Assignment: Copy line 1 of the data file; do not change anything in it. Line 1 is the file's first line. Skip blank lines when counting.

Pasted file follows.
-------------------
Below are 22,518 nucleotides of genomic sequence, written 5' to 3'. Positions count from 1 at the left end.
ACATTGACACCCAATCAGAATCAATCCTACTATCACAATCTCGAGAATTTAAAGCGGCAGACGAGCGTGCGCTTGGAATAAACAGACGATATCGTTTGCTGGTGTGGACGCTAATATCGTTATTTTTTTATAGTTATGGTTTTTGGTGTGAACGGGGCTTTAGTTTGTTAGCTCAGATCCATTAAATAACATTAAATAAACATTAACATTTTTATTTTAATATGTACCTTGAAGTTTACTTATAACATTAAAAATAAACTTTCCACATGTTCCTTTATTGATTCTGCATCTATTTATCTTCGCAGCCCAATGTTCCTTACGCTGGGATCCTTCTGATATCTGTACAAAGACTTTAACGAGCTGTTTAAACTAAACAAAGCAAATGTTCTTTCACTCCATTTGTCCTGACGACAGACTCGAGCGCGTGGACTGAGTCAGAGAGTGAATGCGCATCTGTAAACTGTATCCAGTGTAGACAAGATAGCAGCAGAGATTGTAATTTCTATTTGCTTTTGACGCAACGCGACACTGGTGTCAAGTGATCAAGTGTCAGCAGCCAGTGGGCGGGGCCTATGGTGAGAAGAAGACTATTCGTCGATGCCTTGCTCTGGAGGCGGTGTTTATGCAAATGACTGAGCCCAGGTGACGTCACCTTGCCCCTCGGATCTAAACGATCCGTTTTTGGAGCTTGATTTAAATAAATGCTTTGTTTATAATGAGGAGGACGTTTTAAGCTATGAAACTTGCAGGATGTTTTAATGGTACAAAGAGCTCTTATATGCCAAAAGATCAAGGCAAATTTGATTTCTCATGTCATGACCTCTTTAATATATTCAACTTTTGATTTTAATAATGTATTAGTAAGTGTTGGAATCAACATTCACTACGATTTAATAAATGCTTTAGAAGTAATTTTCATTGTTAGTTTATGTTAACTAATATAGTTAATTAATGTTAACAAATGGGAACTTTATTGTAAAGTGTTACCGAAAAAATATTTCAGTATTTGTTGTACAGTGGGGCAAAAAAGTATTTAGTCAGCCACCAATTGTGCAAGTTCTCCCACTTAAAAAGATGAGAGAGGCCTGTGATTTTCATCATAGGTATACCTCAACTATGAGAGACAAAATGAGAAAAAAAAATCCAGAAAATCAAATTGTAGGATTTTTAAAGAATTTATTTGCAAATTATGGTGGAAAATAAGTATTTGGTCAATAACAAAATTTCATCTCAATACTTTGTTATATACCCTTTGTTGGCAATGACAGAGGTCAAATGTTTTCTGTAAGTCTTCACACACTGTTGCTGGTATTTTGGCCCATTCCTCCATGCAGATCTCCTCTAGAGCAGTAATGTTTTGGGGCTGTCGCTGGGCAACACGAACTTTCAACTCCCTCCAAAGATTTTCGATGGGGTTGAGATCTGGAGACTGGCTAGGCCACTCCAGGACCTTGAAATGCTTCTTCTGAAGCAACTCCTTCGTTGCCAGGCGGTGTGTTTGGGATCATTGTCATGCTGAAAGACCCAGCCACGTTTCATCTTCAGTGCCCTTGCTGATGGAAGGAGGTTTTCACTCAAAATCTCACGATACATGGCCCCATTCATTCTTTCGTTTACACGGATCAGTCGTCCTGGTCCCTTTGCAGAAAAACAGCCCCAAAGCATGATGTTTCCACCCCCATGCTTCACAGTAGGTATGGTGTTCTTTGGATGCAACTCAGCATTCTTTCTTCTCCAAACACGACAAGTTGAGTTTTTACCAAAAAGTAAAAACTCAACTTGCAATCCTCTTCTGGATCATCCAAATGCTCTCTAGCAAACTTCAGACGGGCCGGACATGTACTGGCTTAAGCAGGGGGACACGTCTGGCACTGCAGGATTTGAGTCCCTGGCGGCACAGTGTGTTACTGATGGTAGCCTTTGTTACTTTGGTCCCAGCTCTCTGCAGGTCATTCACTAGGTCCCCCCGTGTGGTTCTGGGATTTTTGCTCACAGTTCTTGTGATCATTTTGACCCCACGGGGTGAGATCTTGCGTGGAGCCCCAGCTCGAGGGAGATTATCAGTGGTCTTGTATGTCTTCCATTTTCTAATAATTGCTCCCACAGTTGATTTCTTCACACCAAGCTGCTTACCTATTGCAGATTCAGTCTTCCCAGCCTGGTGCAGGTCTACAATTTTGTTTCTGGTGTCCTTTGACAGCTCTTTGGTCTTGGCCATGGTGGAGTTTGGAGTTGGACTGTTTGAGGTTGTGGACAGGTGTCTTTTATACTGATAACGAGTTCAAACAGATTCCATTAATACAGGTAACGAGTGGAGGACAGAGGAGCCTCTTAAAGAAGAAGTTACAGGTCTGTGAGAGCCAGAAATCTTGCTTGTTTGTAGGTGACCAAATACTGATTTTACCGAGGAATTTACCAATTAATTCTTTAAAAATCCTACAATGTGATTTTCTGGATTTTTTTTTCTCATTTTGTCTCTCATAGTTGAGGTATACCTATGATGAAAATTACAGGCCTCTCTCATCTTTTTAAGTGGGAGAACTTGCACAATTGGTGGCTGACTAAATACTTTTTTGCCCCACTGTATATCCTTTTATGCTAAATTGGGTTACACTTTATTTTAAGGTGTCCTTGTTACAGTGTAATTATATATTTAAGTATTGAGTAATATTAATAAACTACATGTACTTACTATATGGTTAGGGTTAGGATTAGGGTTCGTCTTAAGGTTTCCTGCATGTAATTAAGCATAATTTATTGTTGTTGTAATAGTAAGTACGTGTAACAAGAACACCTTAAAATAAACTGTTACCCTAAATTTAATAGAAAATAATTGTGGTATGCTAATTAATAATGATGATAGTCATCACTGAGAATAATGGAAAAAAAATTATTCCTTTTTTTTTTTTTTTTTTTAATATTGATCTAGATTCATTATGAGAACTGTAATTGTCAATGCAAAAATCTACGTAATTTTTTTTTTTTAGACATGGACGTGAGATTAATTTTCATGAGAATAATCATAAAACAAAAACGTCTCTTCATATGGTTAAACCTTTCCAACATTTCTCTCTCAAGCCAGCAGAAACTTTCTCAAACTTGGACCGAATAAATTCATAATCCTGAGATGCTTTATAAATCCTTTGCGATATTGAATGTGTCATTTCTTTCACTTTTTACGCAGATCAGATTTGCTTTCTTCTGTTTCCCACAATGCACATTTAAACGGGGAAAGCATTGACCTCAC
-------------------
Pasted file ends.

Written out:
Below are 22,518 nucleotides of genomic sequence, written 5' to 3'. Positions count from 1 at the left end.